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We at Engati use HBase effectively to store a large amount of time-series data. It is a distributed database and extensively uses Zookeeper for synchronization, configuration management, in addition to the communication between its internal components and the clients. This quick guide will help you install HBase on your Mac in barely any time.
Setting up HBase
We can install and set up HBase in our mac in just 5 minutes (presuming that you have good internet connectivity). These steps work for any Linux-based OS as well, only if you don't use brew. You can use this setup, for example, to play around with some basic functionalities. You could also use it in your local to do some simple queries or proof of concepts.
There are a few pre-requisites for this setup.
- Install Java 1.8.0
- Find the value of JAVA_HOME ( just type /usr/libexec/java_home in your terminal)
The most critical aspect while setting up HBase is a file system. For instance, you can choose HDFS as a file system or your local file system. For this post, we will select our local file system as an example.
Firstly we need a zookeeper. If you happen to have an existing zookeeper installed, you can skip this step. If you don't have it, we can now start by installing zookeeper (standalone mode). You can choose to install it using brew or download it from the zookeeper website.
brew install zookeeper
Installing should take approximately a minute, and after the installation, you can start zookeeper using the commands below. However, if you are installing brew for the first time or haven’t updated brew, this might take some time.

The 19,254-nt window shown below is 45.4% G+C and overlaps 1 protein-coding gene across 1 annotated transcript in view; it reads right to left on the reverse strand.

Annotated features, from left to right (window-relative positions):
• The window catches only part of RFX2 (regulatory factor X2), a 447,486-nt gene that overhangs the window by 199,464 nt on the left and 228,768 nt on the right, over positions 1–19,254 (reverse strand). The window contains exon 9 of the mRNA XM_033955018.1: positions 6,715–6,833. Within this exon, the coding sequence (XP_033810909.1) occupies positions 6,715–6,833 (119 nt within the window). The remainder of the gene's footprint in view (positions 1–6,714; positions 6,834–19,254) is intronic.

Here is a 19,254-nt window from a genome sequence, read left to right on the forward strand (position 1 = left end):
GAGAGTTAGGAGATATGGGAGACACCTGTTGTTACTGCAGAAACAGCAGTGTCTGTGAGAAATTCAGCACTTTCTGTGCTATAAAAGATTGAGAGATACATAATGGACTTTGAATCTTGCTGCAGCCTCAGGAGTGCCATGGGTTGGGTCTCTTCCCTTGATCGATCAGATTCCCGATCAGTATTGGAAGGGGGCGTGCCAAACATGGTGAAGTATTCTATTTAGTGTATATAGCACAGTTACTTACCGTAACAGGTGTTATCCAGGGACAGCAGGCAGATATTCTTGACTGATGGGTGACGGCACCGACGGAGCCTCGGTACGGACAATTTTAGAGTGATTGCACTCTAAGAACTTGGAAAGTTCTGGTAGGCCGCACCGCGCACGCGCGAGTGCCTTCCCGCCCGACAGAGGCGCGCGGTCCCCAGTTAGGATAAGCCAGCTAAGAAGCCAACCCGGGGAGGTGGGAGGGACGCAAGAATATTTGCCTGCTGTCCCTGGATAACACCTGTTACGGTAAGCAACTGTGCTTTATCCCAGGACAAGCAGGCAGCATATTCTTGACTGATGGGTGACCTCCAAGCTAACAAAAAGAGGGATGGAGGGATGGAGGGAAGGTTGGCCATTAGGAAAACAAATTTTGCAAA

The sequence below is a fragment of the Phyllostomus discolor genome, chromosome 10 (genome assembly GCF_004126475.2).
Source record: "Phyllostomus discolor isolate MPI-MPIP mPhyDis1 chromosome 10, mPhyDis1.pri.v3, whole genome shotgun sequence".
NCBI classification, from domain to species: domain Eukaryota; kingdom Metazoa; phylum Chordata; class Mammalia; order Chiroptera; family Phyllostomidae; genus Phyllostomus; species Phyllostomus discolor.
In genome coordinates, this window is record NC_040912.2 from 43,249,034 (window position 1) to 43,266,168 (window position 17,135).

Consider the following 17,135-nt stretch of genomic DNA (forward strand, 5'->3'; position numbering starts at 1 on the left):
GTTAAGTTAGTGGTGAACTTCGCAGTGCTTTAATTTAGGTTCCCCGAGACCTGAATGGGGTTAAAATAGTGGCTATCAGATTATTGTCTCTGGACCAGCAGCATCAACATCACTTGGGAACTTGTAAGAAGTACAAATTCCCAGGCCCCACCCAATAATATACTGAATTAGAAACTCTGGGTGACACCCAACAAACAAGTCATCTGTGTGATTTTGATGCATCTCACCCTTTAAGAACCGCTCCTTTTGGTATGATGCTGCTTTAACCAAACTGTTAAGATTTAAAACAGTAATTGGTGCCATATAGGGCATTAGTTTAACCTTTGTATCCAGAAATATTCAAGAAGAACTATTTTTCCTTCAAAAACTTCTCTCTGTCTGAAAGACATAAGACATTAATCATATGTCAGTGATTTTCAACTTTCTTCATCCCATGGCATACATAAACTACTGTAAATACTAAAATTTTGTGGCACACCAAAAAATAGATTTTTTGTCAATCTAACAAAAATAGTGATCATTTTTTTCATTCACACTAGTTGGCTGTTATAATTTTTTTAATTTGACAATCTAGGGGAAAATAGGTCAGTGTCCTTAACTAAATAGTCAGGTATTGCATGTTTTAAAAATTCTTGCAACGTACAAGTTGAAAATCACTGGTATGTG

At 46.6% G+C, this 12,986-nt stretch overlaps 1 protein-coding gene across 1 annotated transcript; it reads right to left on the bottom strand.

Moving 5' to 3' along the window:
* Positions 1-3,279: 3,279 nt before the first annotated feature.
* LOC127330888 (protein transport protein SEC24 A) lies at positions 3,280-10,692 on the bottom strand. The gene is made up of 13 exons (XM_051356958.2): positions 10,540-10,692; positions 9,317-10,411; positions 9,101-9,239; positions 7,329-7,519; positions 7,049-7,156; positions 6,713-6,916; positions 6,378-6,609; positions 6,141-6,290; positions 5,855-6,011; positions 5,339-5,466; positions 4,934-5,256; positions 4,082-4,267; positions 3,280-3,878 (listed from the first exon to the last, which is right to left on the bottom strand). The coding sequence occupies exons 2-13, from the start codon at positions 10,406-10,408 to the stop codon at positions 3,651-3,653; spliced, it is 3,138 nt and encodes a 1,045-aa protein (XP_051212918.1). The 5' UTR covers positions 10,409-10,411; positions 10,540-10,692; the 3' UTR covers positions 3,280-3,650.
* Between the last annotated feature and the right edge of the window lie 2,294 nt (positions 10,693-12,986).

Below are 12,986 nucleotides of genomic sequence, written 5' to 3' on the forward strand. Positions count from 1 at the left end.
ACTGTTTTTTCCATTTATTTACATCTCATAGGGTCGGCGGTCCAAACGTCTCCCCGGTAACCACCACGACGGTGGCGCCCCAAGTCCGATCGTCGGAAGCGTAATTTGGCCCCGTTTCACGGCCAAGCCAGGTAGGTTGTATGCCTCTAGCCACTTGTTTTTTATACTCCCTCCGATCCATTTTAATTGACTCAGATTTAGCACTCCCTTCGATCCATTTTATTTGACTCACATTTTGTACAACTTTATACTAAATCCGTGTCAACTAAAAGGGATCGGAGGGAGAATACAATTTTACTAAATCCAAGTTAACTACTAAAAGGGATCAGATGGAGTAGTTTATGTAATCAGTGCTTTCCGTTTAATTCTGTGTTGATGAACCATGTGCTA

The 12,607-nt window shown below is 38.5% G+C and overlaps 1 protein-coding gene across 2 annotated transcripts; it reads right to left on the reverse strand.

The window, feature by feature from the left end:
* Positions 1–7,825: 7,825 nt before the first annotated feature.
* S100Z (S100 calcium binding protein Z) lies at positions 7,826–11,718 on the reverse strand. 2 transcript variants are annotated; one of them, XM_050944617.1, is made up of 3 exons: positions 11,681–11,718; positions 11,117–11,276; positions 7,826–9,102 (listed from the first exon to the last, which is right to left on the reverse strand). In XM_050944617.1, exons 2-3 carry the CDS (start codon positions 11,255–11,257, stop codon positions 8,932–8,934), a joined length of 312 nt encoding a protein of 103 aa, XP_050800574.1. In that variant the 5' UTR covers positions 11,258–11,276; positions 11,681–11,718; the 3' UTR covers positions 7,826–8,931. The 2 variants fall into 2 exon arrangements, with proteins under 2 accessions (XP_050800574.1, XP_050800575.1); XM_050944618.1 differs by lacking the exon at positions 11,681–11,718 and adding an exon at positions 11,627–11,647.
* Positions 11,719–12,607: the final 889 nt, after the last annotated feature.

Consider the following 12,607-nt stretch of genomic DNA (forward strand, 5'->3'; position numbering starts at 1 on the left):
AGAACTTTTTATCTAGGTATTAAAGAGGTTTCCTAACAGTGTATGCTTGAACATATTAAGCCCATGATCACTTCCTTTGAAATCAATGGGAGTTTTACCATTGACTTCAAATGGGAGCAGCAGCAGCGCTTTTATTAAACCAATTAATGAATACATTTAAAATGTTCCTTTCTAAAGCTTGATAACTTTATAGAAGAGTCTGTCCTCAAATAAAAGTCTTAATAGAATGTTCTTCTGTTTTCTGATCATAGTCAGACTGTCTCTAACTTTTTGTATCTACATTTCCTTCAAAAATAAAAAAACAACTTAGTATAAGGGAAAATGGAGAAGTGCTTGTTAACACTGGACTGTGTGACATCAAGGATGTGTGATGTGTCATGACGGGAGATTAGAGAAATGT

brew service start zookeeper
sh zookeeper-3.4.6/bin/zkServer.sh start
Now that we have a zookeeper downloaded and installed, we need to look for the zoo.cfgdataDir file. Pick the value of the property that you want to use later. For instance, it looks something like this in my case.
Once we have the zookeeper set, you can move on to download HBase. You can download it from https://hbase.apache.org/downloads.html, and I’m downloading stable version v1.6.0. After you’ve completed the download, you can untar or double click on the download file in your Finder. Now we would need to make some edits to its configuration files.
Firstly, we edit hbase-1.6.0/conf/hbase-env.sh. This file already has properties JAVA_HOME and HBASE_MANAGES_ZK that we need to edit to the required values. We should now set the JAVA_HOME to the correct value on your machine and set HBASE_MANAGES_ZK to false.
export JAVA_HOME=/Library/Java/JavaVirtualMachines/jdk1.8.0_221.jdk/Contents/Homeexport HBASE_MANAGES_ZK=false
Secondly, we edit hbase-1.6.0/conf/hbase-site.xml, from which we need to remove all existing lines and copy the below content into it. An important detail to note here is that the value for hbase.zookeeper.property.dataDir property is the one we picked from Step 2.
Furthermore, if any of the properties here are incorrect, HBase won't start and hence we need to be careful in this step. Here if you note the value of hbase.rootdir is file:///tmp which indicates that we are using our local file system to store all data and files (as contrary to hdfs://localhost:9090).
<?xml-stylesheet type="text/xsl" href=”configuration.xsl"?>
Now we have all the necessary setup, and so we can go on to start Hbase. But we need to make sure that Zookeeper has begun, and then we start Hbase using the below command.
Additionally, to check for any errors or if we want to check if it is started successfully or not, you can find all the logs at hbase-1.6.0/logs/ directory. You can now login to the HBase shell using the below command.
sh hbase-1.6.0/bin/hbase shell
That's a wrap
It's effortless to install Hbase on a Mac. However, if you have any doubts regarding these 5 simple steps to get HBase set up or if you find any issues, please leave them in the comments section below.